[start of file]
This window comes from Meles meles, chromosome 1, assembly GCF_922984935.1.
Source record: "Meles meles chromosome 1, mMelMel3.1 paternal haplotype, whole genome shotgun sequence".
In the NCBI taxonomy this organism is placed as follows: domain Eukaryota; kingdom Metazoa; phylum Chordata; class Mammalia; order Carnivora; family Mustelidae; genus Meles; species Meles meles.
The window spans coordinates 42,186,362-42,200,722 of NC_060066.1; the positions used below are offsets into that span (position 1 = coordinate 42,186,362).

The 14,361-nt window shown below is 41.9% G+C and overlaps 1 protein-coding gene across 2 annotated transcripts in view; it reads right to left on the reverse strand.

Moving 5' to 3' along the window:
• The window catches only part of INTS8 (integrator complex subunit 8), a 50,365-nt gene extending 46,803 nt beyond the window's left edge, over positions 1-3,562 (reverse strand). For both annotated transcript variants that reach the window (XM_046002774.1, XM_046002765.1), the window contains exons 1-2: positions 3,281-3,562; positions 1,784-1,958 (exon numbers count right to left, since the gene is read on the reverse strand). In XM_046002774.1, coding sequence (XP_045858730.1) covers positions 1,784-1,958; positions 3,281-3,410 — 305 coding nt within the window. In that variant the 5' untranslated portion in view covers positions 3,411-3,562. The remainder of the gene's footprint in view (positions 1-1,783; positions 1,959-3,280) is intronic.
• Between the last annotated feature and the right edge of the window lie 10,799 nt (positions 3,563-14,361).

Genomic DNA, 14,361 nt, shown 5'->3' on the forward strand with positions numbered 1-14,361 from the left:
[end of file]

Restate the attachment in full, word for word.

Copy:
This window comes from Meles meles, chromosome 1, assembly GCF_922984935.1.
Source record: "Meles meles chromosome 1, mMelMel3.1 paternal haplotype, whole genome shotgun sequence".
In the NCBI taxonomy this organism is placed as follows: domain Eukaryota; kingdom Metazoa; phylum Chordata; class Mammalia; order Carnivora; family Mustelidae; genus Meles; species Meles meles.
The window spans coordinates 42,186,362-42,200,722 of NC_060066.1; the positions used below are offsets into that span (position 1 = coordinate 42,186,362).

The 14,361-nt window shown below is 41.9% G+C and overlaps 1 protein-coding gene across 2 annotated transcripts in view; it reads right to left on the reverse strand.

Moving 5' to 3' along the window:
• The window catches only part of INTS8 (integrator complex subunit 8), a 50,365-nt gene extending 46,803 nt beyond the window's left edge, over positions 1-3,562 (reverse strand). For both annotated transcript variants that reach the window (XM_046002774.1, XM_046002765.1), the window contains exons 1-2: positions 3,281-3,562; positions 1,784-1,958 (exon numbers count right to left, since the gene is read on the reverse strand). In XM_046002774.1, coding sequence (XP_045858730.1) covers positions 1,784-1,958; positions 3,281-3,410 — 305 coding nt within the window. In that variant the 5' untranslated portion in view covers positions 3,411-3,562. The remainder of the gene's footprint in view (positions 1-1,783; positions 1,959-3,280) is intronic.
• Between the last annotated feature and the right edge of the window lie 10,799 nt (positions 3,563-14,361).

Genomic DNA, 14,361 nt, shown 5'->3' on the forward strand with positions numbered 1-14,361 from the left: